Things are changing in the field of product development. Bottom-up, open-sourced and crowd-funded efforts are creating a Cambrian-type efflorescence of software and hardware products. People are creating and patronizing institutions like hackerspaces, open-source hardware manufacturers and open machine shops. This maker movement appears to be a logical extension of the open-source software movement to the field of tangible products.
This is not news to someone who was present at the creation of the personal computer industry, when most industry experts could not understand why relatively unqualified people were striving to build, understand and program machines that could only be called primitive. Rather, it forms an interesting confirmation that similar motivations are at work and that significant outcomes are probable.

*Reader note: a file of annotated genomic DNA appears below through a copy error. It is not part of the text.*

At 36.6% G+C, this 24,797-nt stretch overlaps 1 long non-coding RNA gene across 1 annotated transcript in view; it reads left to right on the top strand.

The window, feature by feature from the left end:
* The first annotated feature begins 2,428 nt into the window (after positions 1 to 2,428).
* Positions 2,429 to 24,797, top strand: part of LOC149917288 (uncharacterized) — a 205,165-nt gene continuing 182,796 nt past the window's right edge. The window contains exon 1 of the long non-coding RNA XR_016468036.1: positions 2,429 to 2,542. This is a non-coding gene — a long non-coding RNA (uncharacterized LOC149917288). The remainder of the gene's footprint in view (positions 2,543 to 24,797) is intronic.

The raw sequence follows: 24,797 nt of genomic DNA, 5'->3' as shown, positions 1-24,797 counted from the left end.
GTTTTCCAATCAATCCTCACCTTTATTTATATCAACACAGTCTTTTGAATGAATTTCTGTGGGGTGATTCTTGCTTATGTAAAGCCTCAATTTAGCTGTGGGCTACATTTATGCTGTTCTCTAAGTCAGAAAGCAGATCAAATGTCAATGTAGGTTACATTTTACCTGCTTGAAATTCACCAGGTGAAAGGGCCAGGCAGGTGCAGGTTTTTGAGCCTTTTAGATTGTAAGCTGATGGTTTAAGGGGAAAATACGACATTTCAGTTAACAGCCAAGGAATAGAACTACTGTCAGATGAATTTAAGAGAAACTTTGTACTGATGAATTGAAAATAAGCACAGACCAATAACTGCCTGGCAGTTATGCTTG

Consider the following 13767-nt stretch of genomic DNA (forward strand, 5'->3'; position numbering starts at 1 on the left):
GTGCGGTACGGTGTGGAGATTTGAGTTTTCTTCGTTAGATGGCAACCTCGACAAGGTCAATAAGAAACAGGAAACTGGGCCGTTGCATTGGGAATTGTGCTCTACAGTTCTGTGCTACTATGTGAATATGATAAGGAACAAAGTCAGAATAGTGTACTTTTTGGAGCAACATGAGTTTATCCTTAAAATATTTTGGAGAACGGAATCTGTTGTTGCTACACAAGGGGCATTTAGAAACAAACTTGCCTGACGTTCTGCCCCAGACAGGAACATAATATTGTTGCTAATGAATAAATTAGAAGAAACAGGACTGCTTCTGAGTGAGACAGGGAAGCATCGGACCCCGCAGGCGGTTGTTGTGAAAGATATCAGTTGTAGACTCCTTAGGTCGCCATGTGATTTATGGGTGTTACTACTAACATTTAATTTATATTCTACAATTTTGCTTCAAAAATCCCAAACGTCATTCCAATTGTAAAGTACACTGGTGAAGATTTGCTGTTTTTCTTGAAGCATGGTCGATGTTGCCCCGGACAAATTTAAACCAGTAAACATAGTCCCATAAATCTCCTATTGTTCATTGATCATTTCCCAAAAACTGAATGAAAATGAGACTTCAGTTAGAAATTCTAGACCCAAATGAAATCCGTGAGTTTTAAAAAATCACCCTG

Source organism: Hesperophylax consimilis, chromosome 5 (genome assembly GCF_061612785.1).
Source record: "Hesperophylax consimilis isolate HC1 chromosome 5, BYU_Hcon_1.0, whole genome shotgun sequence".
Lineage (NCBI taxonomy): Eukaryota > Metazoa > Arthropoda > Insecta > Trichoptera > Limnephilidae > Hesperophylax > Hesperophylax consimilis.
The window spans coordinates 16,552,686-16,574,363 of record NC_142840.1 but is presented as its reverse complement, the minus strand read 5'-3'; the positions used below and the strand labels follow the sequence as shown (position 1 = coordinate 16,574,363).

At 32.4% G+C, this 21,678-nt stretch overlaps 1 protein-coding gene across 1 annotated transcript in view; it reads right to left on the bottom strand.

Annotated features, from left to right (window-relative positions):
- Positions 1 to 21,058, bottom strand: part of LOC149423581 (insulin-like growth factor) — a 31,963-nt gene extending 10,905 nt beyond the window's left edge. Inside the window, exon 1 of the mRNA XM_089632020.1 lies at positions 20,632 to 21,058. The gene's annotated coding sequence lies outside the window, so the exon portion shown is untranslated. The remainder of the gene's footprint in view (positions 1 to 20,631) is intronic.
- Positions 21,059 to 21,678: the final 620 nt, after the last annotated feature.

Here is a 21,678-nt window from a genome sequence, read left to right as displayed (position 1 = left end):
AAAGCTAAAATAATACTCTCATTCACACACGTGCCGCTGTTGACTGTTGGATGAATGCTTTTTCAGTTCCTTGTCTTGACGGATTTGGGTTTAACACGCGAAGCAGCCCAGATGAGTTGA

I will explore the motivations underlying both phenomena and some parallels and divergences in the hope of providing a deeper understanding of prospects for the maker movement. I will examine how this movement might fit into economic and social currents at play within industrial society.
Slides and Handouts:
Download an outline of talking points in PDF format.
About the speaker:
|Lee Felsenstein is an electronic product development engineer who was instrumental in establishing the first open social media system in 1973 and who conceptualized the architecture of personal computers based upon such possible applications. He designed several important early personal computer products and structured and ran the meetings of the Homebrew Computer Club from which numerous companies emerged in the 1970's and 1980's. He works as a consulting product developer in Palo Alto.|